Thomas Chippendale – A Brief History.
Chippendale furniture is the name given to furniture designed by a master cabinet maker called Thomas Chippendale. He was perhaps England’s most famous and influential furniture designer of all time. Thomas Chippendale was born in Otley, Yorkshire, England in 1718 and lived to the age of 61 dying of tuberculosis in November 1779. He is buried at St. Martin’s Place in London.
Thomas Chippendale was the son of a carpenter and his designs can be described as ‘in the rococo style’ which is exquisitely ornate but at the same time functional items of furniture. He also included Chinese and Gothic emblems in the construction of traditional Georgian pieces. His great ability was in taking these existing styles and incorporating them into traditional furniture items. He famously did this with chairs and tables with ornately carved legs.
Many of his designs survive today and you will see numerous examples of his styling in this website of which one is this Chippendale side table, although they are often adaptations and not necessarily true replicas. True replicas can be crafted however with our desire for less ornate and elaborate design to fit our modern lifestyles the designs have been somewhat tempered.
In 1754 he published his great work: The Gentleman and Cabinet-Maker’s Director.
This directory became and still is a very influential piece of work. So much so that the name Chippendale can now be related to a whole body of 18th century furniture. Indeed for those not familiar with the furniture industry can be forgiven for not realising that Chippendale was originally the name of a designer and not a design of furniture although such was his influence it has now become so.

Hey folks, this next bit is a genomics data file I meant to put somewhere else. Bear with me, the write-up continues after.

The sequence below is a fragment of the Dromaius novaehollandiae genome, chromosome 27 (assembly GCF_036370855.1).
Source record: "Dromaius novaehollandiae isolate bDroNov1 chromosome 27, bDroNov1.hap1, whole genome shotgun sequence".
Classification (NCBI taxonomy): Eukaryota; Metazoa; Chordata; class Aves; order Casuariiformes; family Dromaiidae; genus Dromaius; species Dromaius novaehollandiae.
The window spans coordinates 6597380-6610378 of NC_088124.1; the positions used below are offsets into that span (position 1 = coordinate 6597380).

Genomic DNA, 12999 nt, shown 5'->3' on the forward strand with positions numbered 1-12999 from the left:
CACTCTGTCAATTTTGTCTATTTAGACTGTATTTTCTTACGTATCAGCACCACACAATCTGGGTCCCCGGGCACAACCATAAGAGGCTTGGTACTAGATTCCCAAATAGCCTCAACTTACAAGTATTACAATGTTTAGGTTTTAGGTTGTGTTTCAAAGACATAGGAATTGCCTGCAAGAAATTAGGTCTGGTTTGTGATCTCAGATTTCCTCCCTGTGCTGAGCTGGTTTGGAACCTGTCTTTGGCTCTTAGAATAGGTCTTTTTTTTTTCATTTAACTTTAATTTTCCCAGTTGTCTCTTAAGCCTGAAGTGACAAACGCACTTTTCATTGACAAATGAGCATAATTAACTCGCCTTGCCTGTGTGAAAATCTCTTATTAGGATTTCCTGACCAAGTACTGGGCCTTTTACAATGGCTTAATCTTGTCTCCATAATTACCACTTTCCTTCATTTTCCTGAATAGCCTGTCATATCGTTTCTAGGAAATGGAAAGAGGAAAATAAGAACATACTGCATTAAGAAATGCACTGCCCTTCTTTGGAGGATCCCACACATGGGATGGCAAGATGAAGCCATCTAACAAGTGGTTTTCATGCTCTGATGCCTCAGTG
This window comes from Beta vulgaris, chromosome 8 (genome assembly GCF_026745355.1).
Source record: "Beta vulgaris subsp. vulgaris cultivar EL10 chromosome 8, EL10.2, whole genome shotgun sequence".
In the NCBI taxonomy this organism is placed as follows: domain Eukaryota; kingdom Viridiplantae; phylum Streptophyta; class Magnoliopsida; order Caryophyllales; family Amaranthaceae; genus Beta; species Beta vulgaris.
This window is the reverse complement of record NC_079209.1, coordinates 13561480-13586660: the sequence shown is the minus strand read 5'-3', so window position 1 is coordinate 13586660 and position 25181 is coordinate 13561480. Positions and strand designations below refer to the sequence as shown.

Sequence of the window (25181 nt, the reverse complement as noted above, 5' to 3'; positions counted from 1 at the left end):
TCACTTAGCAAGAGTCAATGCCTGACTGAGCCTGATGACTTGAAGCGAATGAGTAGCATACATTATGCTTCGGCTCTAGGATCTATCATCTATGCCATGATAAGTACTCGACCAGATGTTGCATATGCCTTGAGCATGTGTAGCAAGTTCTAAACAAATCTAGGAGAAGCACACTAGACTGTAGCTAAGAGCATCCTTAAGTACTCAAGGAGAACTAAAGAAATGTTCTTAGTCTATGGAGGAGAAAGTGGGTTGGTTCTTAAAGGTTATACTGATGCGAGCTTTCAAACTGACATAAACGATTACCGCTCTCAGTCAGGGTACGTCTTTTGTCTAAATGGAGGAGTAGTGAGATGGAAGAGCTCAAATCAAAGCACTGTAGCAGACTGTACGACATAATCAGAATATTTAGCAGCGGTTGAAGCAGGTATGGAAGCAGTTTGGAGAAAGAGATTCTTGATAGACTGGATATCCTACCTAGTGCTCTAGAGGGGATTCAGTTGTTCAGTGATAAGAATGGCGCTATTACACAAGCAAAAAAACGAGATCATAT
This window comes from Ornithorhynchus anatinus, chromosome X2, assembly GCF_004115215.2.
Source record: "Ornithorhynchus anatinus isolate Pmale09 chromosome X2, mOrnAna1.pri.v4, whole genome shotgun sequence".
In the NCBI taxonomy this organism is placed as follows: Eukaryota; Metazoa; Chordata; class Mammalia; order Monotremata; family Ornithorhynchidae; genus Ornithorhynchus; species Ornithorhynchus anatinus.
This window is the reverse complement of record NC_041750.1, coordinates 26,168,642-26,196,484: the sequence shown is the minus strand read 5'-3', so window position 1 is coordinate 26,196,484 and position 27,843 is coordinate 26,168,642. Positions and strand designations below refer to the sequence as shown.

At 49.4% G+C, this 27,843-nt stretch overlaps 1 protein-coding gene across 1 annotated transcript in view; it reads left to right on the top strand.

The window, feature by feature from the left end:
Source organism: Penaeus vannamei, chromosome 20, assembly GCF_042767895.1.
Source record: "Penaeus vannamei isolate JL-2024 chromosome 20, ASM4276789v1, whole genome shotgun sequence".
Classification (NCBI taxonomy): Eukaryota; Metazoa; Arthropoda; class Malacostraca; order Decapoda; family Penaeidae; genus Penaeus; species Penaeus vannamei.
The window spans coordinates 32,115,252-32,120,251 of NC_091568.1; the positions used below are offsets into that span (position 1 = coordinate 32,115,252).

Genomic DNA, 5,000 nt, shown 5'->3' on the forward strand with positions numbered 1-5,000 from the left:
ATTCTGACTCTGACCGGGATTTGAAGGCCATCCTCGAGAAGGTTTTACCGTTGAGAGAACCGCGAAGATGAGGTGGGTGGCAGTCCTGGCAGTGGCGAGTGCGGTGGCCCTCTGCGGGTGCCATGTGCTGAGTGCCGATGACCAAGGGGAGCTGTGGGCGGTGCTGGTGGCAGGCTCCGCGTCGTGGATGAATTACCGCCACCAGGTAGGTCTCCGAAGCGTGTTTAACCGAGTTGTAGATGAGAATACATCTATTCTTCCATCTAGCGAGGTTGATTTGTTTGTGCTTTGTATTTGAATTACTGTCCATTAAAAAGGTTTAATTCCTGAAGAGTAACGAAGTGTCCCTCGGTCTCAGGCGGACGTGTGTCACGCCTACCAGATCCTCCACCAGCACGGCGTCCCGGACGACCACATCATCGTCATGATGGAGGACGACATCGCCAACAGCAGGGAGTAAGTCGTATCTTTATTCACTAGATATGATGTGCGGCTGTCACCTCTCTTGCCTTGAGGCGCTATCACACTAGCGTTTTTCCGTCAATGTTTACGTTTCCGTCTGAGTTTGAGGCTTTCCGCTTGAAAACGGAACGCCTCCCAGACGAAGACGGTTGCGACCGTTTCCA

The wood of choice he used was mahogany. The reason for this is that not only is mahogany a hardwood but it has the wonderful property of a very close grain which means that when cut with a saw the cut is very clean. This make up of mahogany also allows for very delicate and precise carving. The carvings produced in mahogany can be extremely elaborate something that would be very much more difficult to produce using a wood such as oak which has a much wider grain. This mahogany was imported from South America. Today we would frown on this because the wood was from tropical rain forests however mahogany is still extensively used to make this style of furniture (antique reproduction) the mahogany wood being derived from controlled plantations in countries such as Indonesia. Indeed at AKD Furniture, our supplier now (since June 2013) has been granted certification as a supplier of legally sourced mahogany.
Much of Thomas Chippendale’s life is a mystery as none of his early years is recorded however it is know that he married and moved his very successful furniture showrooms and workshops to St Martin’s Lane, London from Yorkshire where he lived and worked until his death.